August 20, 2006

Startling Discovery on a Failed Expedition

On the way back from Rochester today, we stopped at Country Whip in Acushnet to get the kids some ice cream. I convinced Maggie to let me park the car close to a nearby cache and run to get it while they finished their snack.

I grabbed my gear and ran for where I thought the cache was, about 400 feet into some small woods. When I got in there I was surprised to find that the floor of the woods were covered with ferns. Starting just 1 foot off the trail in every direction, ferns were growing about 18 inches off the ground, out of the pine needles and rotting fallen trees. “Well, there’s a new twist” I thought.

After fumbling around for a few minutes, I wasn’t getting anywhere and I knew that time was running out. I couldn’t see through the ferns and the cache description led me to believe that the cache itself might be covered with pine needles, so I was wondering if I was going to have to trip over the cache to find it. I turned around and shuffled some underbrush to see if I could make contact with anything.

Suddenly, the ferns erupted right in front of me! I jumped back and banged my shoulder into a tree as I saw a small spotted fawn bounding away from me, back and forth toward a nearby hill. I pressed myself against the tree as my heart pounded from the shock, from hitting the tree and from the excitement. I’d never been that close to a wild deer before.

The fawn stopped at the crest of the hill, now about 70 feet away, and looked back at me. I didn’t have my camera, so I reached for my camera phone, but the trees and the distance were going to make it an iffy shot. As I moved to get a better angle, the fawn decided it had had enough and ran off. No picture.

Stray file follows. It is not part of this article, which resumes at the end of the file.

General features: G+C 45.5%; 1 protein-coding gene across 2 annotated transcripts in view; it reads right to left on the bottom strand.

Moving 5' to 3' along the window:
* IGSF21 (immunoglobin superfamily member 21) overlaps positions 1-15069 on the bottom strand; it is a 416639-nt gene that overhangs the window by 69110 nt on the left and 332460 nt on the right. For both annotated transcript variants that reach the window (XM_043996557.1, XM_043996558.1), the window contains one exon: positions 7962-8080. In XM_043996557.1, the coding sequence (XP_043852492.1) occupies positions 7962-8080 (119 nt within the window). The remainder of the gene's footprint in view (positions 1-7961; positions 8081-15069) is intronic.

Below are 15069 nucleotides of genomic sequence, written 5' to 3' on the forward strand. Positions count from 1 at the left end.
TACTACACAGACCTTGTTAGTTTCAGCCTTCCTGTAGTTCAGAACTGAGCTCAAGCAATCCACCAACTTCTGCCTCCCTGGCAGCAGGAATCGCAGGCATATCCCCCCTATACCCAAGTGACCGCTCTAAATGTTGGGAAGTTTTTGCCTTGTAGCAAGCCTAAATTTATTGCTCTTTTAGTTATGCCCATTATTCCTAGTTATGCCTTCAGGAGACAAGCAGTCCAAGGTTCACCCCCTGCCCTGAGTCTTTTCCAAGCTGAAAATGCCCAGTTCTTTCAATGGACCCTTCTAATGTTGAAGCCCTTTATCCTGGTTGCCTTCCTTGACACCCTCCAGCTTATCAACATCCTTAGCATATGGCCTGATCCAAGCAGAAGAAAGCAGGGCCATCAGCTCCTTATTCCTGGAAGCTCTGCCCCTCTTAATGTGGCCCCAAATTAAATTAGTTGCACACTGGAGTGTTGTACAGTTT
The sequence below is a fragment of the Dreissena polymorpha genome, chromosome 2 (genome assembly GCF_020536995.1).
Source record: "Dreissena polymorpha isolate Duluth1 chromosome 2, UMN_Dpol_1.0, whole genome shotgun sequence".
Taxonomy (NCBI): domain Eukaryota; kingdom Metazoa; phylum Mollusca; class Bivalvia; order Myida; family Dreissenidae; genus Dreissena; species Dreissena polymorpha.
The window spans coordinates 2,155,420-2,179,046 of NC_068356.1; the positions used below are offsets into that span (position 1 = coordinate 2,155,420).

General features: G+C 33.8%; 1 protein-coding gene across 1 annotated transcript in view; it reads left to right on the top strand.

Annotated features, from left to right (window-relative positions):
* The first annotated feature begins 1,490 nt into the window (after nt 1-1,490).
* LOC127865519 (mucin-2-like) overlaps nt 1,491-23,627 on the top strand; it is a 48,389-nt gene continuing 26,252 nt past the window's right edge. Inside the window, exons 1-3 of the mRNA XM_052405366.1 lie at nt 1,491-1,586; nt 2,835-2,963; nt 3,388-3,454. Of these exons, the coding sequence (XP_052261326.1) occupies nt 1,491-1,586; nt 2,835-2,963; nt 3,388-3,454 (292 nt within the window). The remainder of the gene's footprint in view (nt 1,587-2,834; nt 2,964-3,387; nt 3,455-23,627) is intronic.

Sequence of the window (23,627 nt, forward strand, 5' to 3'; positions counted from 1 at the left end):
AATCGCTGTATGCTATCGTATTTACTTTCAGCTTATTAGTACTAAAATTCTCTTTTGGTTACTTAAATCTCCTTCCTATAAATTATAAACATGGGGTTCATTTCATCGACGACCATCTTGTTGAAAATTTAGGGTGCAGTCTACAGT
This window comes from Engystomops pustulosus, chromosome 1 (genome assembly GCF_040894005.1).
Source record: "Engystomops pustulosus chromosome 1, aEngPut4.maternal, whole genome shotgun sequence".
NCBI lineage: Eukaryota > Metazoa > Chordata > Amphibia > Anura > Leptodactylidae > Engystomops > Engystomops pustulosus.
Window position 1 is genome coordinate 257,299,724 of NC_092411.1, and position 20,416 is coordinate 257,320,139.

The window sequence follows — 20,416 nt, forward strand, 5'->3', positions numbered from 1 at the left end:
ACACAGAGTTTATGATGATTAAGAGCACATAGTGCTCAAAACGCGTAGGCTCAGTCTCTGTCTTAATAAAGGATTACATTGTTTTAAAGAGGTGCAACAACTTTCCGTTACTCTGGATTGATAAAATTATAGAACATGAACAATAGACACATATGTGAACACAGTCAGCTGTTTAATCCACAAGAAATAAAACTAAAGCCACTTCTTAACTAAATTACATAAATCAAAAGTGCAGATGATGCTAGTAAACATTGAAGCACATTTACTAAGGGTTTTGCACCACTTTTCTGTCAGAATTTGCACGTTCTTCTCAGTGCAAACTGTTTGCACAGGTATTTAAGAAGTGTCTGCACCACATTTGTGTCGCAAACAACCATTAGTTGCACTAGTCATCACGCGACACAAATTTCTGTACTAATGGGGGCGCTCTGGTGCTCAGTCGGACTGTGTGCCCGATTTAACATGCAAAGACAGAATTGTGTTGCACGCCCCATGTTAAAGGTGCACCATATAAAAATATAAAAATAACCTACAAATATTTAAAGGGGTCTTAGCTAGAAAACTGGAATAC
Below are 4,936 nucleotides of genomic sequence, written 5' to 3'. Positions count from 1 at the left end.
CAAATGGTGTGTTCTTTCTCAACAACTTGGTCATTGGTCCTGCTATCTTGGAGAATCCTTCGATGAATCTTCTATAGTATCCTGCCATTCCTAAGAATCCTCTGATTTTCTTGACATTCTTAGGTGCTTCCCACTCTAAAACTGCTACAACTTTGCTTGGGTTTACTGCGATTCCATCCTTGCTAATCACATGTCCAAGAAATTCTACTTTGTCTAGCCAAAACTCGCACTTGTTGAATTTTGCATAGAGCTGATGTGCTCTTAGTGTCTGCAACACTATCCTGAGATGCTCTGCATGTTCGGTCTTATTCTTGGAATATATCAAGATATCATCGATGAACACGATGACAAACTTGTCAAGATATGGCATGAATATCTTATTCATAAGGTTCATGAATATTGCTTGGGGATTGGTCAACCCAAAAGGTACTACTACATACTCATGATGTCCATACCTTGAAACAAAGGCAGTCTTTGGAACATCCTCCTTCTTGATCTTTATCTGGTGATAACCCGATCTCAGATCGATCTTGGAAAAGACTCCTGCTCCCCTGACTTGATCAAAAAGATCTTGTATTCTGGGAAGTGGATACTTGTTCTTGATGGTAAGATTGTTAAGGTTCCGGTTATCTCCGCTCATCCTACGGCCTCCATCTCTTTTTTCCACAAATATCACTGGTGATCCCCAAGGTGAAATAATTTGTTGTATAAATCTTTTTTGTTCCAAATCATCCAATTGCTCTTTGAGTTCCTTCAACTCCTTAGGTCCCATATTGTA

I found this picture of a fawn hiding in foliage. Although that fawn appears to be hiding in some poison ivy, the one I saw was almost completely hidden by ferns. When I startled my fawn I was about seven feet away, give or take a foot. It was amazing.

I took a moment to try to regain my calm geocache-seeking mind, but then it occurred to me that if I couldn’t see a deer a few feet in front of me under the ferns then I wasn’t going to find the cache very quickly. I should do this cache when the ferns are less plentiful.

I returned to the car with only my story and no cache find. But that somehow felt OK.

Posted by James at August 20, 2006 12:50 AM
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Come to my house. Last year we had one living in the "thicket" made by pines in our backyard. Let me walk right up to it. Then I made animal control encourage it back to the woods so a) it wouldn't get hit by a car and b) would stop wrecking my darn weeping cherry. :)

Posted by: pippa at August 20, 2006 10:44 AM

Tame animals always upset me, because I know how cruel people can be.

What James didn't mention about this cache was that it was between two lakes. There was a lovely "no swimming, polluted water" sign a few feet from the idiots fishing in the lake.


Posted by: Maggie at August 20, 2006 12:54 PM

I'd say a fawn is a pretty good "cache." :-)

Posted by: Julie at August 20, 2006 2:30 PM

Too cool. I love random encounters with wildlife like that.

Posted by: leslie at August 21, 2006 10:18 AM

Excellent! I love running into wildlife like that. And those encounters are getting fewer and farther between thanks to the overdevelopment of America.

Posted by: briwei at August 21, 2006 5:57 PM

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